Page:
The Big Adventure of the Smalls by Helen Stephens
|The Big Adventure of the Smalls by Helen Stephens|
|Category: For Sharing|
|Reviewer: Kerry King|
|Summary: It's the night of the Small Hall Grand Ball and everyone's getting ready. All except for Paul and Sally Small, who are too little to enjoy the fun. But when Paul's friend, Mr Puddles, goes missing the only thing to do is sneak into the party in search of his beloved bear...|
|Buy? Yes||Borrow? Yes|
|Pages: 32||Date: March 2012|
|Publisher: Egmont Books|
|External links: Author's website|
Paul and Sally Small live in Small Hall; except Small Hall isn't very small… It's HUGE! On one especially special night – the night of the Small Hall Grand Ball – Paul and Sally Small are having a peek at the guests arriving, when disaster strikes! Paul's beloved bear, Mr Puddles, falls through the banisters and into the throng.
There is nothing left to do but go and rescue him and so Paul and Sally, accompanied by their dog, Lady Pom-Pom, sneak downstairs for what turns out to be a great big adventure to try to find him.
We've had the joy of this wonderful, fabulous book for a couple of weeks now and it's such a hit that I and my four year old almost know it word for word. If I had to select a single reason for the success of The Big Adventure of The Smalls I would have to say the winning formula lies within the basic premise; very simply losing your teddy through the banisters and heading into forbidden post-bedtime territory – it is just so relate-able (not the part about living in a stately home; I'm not sure many of us fall within that scenario).
I mean, the majority of pre-schoolers have seen their parents getting ready for a night out (and if you are lucky enough to live in Small Hall, a night in is apparently the same as a night out!), or heard guests arriving and wished they could join in; some even look for just about any excuse (fact or fiction) to do so, that Paul and Sally's great big adventure connects with them on a level that we, as adults, have long forgotten.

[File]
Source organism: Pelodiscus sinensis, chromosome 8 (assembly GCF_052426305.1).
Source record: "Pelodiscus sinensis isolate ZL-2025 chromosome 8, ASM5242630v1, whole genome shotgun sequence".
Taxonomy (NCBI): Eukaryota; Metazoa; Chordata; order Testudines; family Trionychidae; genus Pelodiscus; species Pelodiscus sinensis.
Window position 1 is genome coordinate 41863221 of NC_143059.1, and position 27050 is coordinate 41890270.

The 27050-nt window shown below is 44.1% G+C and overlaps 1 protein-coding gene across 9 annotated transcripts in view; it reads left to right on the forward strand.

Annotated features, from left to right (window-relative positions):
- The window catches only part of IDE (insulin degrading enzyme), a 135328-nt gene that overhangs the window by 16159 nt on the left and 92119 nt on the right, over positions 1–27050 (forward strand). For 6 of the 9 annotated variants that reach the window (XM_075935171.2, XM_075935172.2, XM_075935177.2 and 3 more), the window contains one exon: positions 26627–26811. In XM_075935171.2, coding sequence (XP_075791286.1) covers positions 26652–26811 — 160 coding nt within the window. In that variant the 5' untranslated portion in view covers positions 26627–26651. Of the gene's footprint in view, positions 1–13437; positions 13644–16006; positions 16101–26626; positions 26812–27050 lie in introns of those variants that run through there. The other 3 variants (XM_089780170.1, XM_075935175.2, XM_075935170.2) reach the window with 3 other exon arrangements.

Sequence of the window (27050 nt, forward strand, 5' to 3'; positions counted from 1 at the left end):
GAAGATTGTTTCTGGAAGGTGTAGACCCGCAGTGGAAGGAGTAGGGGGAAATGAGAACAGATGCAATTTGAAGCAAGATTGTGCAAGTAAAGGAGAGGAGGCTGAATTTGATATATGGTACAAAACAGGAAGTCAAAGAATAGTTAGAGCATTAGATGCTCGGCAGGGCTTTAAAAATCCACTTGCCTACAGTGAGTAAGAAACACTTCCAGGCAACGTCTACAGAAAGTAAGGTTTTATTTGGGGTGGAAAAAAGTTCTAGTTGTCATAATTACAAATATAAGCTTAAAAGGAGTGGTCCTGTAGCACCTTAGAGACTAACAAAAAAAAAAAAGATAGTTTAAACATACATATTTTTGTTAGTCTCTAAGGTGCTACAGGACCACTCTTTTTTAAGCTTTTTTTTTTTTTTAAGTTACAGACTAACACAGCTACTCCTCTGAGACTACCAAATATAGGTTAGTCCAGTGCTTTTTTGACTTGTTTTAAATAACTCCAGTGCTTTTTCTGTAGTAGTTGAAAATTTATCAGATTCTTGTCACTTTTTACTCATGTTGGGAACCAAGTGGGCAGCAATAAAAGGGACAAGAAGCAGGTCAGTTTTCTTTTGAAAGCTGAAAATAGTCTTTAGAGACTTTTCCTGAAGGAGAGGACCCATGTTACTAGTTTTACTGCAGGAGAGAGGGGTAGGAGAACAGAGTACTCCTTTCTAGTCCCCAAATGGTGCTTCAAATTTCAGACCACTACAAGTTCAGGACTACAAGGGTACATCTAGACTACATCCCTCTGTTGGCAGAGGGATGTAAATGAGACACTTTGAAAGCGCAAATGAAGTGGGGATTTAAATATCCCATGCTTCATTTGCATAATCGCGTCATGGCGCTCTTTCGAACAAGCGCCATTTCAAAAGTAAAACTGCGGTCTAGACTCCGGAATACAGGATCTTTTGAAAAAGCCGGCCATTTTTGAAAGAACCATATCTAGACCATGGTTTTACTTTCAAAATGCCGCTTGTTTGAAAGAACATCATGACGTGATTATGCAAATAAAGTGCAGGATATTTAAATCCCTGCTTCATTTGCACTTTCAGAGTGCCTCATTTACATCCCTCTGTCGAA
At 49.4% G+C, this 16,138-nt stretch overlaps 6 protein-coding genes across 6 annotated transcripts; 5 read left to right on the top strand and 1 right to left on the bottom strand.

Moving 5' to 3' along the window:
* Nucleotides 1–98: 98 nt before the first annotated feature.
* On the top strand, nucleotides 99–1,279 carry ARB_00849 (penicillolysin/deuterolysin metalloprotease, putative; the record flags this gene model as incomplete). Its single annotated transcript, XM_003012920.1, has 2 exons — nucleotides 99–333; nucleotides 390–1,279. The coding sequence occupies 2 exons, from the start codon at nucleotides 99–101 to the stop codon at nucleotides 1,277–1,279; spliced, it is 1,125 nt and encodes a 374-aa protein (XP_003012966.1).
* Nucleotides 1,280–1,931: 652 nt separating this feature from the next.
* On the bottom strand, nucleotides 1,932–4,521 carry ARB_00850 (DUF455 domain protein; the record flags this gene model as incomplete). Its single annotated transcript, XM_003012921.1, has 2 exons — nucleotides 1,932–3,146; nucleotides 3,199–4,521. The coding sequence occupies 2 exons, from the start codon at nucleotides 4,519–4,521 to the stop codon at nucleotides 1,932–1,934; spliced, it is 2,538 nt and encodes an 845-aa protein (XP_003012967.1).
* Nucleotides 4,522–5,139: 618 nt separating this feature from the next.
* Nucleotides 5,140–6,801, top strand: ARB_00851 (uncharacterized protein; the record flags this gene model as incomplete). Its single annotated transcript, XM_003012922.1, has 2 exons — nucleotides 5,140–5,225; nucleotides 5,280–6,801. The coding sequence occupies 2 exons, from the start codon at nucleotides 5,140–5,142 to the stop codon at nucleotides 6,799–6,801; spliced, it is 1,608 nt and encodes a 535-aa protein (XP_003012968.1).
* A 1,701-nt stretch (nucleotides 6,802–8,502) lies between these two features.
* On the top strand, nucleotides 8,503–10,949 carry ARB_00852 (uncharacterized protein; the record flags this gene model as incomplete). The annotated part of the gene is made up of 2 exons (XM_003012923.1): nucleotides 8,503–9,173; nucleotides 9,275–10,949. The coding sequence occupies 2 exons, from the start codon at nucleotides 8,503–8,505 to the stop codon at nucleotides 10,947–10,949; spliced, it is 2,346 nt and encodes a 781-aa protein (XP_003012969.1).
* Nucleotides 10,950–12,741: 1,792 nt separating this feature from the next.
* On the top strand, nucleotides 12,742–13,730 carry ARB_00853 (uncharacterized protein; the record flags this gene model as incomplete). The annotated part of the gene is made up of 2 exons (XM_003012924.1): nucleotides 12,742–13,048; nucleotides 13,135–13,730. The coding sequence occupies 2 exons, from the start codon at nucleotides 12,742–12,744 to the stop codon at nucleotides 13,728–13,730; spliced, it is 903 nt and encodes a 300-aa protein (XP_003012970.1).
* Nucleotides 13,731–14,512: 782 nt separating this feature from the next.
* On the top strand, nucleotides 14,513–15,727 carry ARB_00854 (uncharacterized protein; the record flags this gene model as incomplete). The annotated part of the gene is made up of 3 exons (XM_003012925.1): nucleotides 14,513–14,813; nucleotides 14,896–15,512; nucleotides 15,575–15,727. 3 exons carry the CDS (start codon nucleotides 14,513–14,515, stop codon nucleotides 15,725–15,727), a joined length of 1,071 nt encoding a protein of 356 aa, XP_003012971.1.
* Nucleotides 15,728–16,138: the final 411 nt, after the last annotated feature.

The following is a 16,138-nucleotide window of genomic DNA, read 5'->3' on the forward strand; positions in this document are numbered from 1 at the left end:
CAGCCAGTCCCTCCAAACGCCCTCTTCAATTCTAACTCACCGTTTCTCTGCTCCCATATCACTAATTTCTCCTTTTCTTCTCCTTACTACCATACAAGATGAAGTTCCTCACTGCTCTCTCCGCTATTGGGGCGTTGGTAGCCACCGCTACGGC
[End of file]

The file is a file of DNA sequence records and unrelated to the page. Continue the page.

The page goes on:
So we've read it a lot. A LOT; and when I asked my 4 year old what she liked about it best, she immediately said the page that folds out really big in the middle. And so a big hurrah for the fold out flaps and at the risk of repeating myself, no pre-schoolers' book should be without at least one! Fold out flaps rock! We also loved the idea of a tiny, secret door in the wall that leads to a secret passage, which is a segment of the story that we whisper as if that too were a secret.
With gorgeous, sketch-paddish, bright and lively Quentin Blake-esque illustrations (which I understand are all done by the author) and a delightful punch line at the end, I cannot begin to tell you how much I recommend you buy this book. As with all pre-school age books, we parents always scout through the pages to make sure there is nothing scary or inexplicable and The Smalls passes with flying colours (where many others have failed and which sit at the dusty top of the wardrobe until such time as they are no longer terrifying!) and is one of the best bedtime reads we've had for months.
For further reading I'm going with the flaps: Don't Invite Dinosaurs To Dinner by Neil Griffiths and Peggy Collins and perhaps Rumblewick and the Dinner Dragons (The Rumblewick Letters) by Hiawyn Oram and Sarah Warburton.
Last but by no means least, a big thank you to the kind ladies and gentlemen at Egmont Books for sending this copy to Bookbag for review.
You can read more book reviews or buy The Big Adventure of the Smalls by Helen Stephens at Amazon.co.uk.
You can read more book reviews or buy The Big Adventure of the Smalls by Helen Stephens at Amazon.com.
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